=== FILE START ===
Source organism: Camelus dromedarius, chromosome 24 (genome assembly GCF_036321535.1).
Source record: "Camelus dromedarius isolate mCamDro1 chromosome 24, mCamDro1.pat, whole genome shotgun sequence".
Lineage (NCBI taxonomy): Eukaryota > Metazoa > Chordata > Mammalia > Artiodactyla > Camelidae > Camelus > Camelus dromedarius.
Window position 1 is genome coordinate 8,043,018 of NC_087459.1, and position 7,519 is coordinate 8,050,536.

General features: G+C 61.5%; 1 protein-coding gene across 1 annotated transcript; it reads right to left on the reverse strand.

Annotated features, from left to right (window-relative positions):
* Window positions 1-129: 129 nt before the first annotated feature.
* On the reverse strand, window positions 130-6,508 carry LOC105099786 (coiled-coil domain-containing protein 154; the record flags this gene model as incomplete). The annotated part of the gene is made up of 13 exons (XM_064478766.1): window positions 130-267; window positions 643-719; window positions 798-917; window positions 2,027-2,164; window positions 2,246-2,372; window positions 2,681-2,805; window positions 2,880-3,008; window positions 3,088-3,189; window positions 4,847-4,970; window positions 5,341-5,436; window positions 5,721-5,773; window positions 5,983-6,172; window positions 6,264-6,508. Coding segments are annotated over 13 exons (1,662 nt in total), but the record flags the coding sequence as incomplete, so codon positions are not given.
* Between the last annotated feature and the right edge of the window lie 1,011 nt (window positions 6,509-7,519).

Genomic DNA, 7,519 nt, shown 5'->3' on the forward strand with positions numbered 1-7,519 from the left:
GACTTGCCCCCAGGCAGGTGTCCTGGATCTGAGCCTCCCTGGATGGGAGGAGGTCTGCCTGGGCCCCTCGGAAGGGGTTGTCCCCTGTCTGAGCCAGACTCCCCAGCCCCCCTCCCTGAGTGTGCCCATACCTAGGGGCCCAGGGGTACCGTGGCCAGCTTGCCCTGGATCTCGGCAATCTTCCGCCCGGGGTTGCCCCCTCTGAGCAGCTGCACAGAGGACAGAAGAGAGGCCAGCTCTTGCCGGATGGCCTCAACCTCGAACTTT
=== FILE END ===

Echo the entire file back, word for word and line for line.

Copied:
Source organism: Camelus dromedarius, chromosome 24 (genome assembly GCF_036321535.1).
Source record: "Camelus dromedarius isolate mCamDro1 chromosome 24, mCamDro1.pat, whole genome shotgun sequence".
Lineage (NCBI taxonomy): Eukaryota > Metazoa > Chordata > Mammalia > Artiodactyla > Camelidae > Camelus > Camelus dromedarius.
Window position 1 is genome coordinate 8,043,018 of NC_087459.1, and position 7,519 is coordinate 8,050,536.

General features: G+C 61.5%; 1 protein-coding gene across 1 annotated transcript; it reads right to left on the reverse strand.

Annotated features, from left to right (window-relative positions):
* Window positions 1-129: 129 nt before the first annotated feature.
* On the reverse strand, window positions 130-6,508 carry LOC105099786 (coiled-coil domain-containing protein 154; the record flags this gene model as incomplete). The annotated part of the gene is made up of 13 exons (XM_064478766.1): window positions 130-267; window positions 643-719; window positions 798-917; window positions 2,027-2,164; window positions 2,246-2,372; window positions 2,681-2,805; window positions 2,880-3,008; window positions 3,088-3,189; window positions 4,847-4,970; window positions 5,341-5,436; window positions 5,721-5,773; window positions 5,983-6,172; window positions 6,264-6,508. Coding segments are annotated over 13 exons (1,662 nt in total), but the record flags the coding sequence as incomplete, so codon positions are not given.
* Between the last annotated feature and the right edge of the window lie 1,011 nt (window positions 6,509-7,519).

Genomic DNA, 7,519 nt, shown 5'->3' on the forward strand with positions numbered 1-7,519 from the left:
GACTTGCCCCCAGGCAGGTGTCCTGGATCTGAGCCTCCCTGGATGGGAGGAGGTCTGCCTGGGCCCCTCGGAAGGGGTTGTCCCCTGTCTGAGCCAGACTCCCCAGCCCCCCTCCCTGAGTGTGCCCATACCTAGGGGCCCAGGGGTACCGTGGCCAGCTTGCCCTGGATCTCGGCAATCTTCCGCCCGGGGTTGCCCCCTCTGAGCAGCTGCACAGAGGACAGAAGAGAGGCCAGCTCTTGCCGGATGGCCTCAACCTCGAACTTT